I have only read the first 36% of the book (goodreads.com figures for me), but I can tell it's a keeper. The author gives many pointed, convicting questions, yet is humble and encouraging, pointing to Christ's power. I don't know where he got "Jameson" from in the book of Acts--it's Jason in all the versions I looked up--so that is one distracting thing, but probably a typo, though written two or three times that way. Other than that and a few other possible typos, it's good enough that I want a pencil with me while I'm reading it, in order to underline or mark parts I like. Here are a few of the quotes I've marked so far:
'Like those new believers in first century Thessalonica, what we know today is this: Jesus has utterly revolutionized our lives. To the world, we turn everything upside down. To the believer, God is making everything right side up. The world has fallen and it is God who is picking it up. The world is like a shattered vase and it is God who is restoring it. The world is like a filthy mirror and it is God who is renovating its luster.'
'We are to persevere in prayer that we might persevere by prayer.'
'Not to be totally sold out to the Word of God is to lack that joy, that fruitfulness. Not to give yourself to it more than all riches is to lack, is to struggle, is to trip, and is to stumble along in our Christian life.'
'When people saw the Thessalonians, they saw love, zeal, and gospel. When the world sees you, what do they see? Do they see arrogance? Do they see you being stuck up? Do they see you as too good for them? Does the world see you projecting a "holier than thou," "I'm better than you," attitude? Or, are you an example of a sinner saved by grace? Do they see you as a jar of clay that has been broken into a thousand pieces that God himself is putting back together; and even as he puts you back together those cracks are still visible? Our evangelistic zeal must be shown in our lives living amongst the world; in truthfulness of who we were; in honesty about what we are; in hope of what we will become. Like a masterpiece of art shown in a window, show the world what God can do.'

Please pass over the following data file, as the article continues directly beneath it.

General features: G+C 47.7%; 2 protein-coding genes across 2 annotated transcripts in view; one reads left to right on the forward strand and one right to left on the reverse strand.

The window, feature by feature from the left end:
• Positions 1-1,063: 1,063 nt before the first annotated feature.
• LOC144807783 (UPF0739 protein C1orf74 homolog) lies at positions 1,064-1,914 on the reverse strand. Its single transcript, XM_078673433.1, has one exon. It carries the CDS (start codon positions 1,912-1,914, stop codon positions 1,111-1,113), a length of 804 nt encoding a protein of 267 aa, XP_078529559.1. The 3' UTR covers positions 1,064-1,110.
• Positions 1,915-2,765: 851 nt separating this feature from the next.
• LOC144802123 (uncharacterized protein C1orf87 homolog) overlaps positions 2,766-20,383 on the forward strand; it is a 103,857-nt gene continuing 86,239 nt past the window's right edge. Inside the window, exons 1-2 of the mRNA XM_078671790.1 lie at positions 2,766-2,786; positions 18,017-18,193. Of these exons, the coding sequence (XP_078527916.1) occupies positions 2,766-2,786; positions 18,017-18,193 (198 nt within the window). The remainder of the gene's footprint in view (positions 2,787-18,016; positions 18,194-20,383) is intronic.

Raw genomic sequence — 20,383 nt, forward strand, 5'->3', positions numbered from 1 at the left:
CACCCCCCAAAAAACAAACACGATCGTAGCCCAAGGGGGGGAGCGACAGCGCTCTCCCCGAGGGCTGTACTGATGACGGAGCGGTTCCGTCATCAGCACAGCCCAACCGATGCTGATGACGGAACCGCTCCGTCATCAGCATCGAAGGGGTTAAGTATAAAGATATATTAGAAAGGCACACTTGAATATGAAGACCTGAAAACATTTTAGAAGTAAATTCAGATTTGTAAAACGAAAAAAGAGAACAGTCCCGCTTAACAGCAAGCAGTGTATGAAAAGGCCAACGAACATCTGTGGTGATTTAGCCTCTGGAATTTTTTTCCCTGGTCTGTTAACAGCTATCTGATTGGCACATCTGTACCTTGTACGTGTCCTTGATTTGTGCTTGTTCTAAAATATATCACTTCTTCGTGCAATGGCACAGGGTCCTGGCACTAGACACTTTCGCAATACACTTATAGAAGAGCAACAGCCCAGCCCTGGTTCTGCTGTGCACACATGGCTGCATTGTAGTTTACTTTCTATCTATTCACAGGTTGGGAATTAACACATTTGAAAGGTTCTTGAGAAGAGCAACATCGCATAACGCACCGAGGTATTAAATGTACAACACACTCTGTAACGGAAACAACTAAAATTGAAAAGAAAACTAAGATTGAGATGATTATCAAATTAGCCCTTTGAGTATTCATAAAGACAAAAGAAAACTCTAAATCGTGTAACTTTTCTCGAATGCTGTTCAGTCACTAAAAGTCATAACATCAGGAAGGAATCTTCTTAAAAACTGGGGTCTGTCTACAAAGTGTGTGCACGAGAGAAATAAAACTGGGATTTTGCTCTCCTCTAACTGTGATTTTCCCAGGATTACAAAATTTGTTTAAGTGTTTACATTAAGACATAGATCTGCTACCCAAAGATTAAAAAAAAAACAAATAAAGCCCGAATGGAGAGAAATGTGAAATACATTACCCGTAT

He quotes from many good writers/preachers, including John Calvin and Charles Spurgeon, as here:
'Describing preaching, C. H. Spurgeon once put it like this: "when we speak as ministers, and not as men; as preachers, instead of penitents; as theologians instead of disciples, we fail."'
'The devil hid himself in the serpent with Adam and Eve so that he could distract them with the question, "Hath God said?" (Genesis 3:1; KJV). The devil came and tried to drown out God's clear command with his noise, speaking his own version of the gospel--a gospel of self-help and a gospel of your best life now.'
'We can praise God in the midst of being sifted, in the midst of being persecuted by Satan himself because we know that our faith is a gift of God and that as a gift of God it is unassailable, it is invincible, it cannot be destroyed, it cannot be snuffed out. We can praise God for the Devil's temptations because they are signs to the true believers of true faith. The Devil's temptations are signs to us that our faith is real. We can stand up in true confidence against the Devil. We know he wants our true faith to be destroyed, but it can't.'
I look forward to reading the rest of the book.
Thank you to crossfocusedreviews.com for a copy to review. My review is honest and unbiased.